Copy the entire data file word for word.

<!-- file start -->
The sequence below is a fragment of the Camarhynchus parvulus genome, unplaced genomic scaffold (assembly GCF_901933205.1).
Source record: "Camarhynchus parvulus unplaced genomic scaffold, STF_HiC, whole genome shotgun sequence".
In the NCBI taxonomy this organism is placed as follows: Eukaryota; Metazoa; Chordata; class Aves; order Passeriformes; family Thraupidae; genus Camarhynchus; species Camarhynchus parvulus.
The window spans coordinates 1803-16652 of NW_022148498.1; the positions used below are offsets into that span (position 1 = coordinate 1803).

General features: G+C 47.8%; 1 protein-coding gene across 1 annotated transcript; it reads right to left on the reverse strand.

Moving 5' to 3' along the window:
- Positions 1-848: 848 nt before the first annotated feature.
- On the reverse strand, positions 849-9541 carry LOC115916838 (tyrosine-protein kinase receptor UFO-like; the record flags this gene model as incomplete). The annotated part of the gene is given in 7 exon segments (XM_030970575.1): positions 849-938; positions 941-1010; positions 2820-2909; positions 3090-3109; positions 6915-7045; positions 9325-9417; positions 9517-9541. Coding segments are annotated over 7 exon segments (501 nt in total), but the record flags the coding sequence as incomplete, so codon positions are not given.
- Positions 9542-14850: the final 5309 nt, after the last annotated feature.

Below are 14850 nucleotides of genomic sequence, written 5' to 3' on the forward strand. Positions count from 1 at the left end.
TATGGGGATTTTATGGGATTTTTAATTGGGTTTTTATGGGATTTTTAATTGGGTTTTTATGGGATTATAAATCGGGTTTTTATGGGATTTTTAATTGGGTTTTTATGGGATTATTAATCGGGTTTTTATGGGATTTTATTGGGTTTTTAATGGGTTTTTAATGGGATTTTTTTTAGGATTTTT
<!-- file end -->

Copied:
The sequence below is a fragment of the Camarhynchus parvulus genome, unplaced genomic scaffold (assembly GCF_901933205.1).
Source record: "Camarhynchus parvulus unplaced genomic scaffold, STF_HiC, whole genome shotgun sequence".
In the NCBI taxonomy this organism is placed as follows: Eukaryota; Metazoa; Chordata; class Aves; order Passeriformes; family Thraupidae; genus Camarhynchus; species Camarhynchus parvulus.
The window spans coordinates 1803-16652 of NW_022148498.1; the positions used below are offsets into that span (position 1 = coordinate 1803).

General features: G+C 47.8%; 1 protein-coding gene across 1 annotated transcript; it reads right to left on the reverse strand.

Moving 5' to 3' along the window:
- Positions 1-848: 848 nt before the first annotated feature.
- On the reverse strand, positions 849-9541 carry LOC115916838 (tyrosine-protein kinase receptor UFO-like; the record flags this gene model as incomplete). The annotated part of the gene is given in 7 exon segments (XM_030970575.1): positions 849-938; positions 941-1010; positions 2820-2909; positions 3090-3109; positions 6915-7045; positions 9325-9417; positions 9517-9541. Coding segments are annotated over 7 exon segments (501 nt in total), but the record flags the coding sequence as incomplete, so codon positions are not given.
- Positions 9542-14850: the final 5309 nt, after the last annotated feature.

Below are 14850 nucleotides of genomic sequence, written 5' to 3' on the forward strand. Positions count from 1 at the left end.
TATGGGGATTTTATGGGATTTTTAATTGGGTTTTTATGGGATTTTTAATTGGGTTTTTATGGGATTATAAATCGGGTTTTTATGGGATTTTTAATTGGGTTTTTATGGGATTATTAATCGGGTTTTTATGGGATTTTATTGGGTTTTTAATGGGTTTTTAATGGGATTTTTTTTAGGATTTTT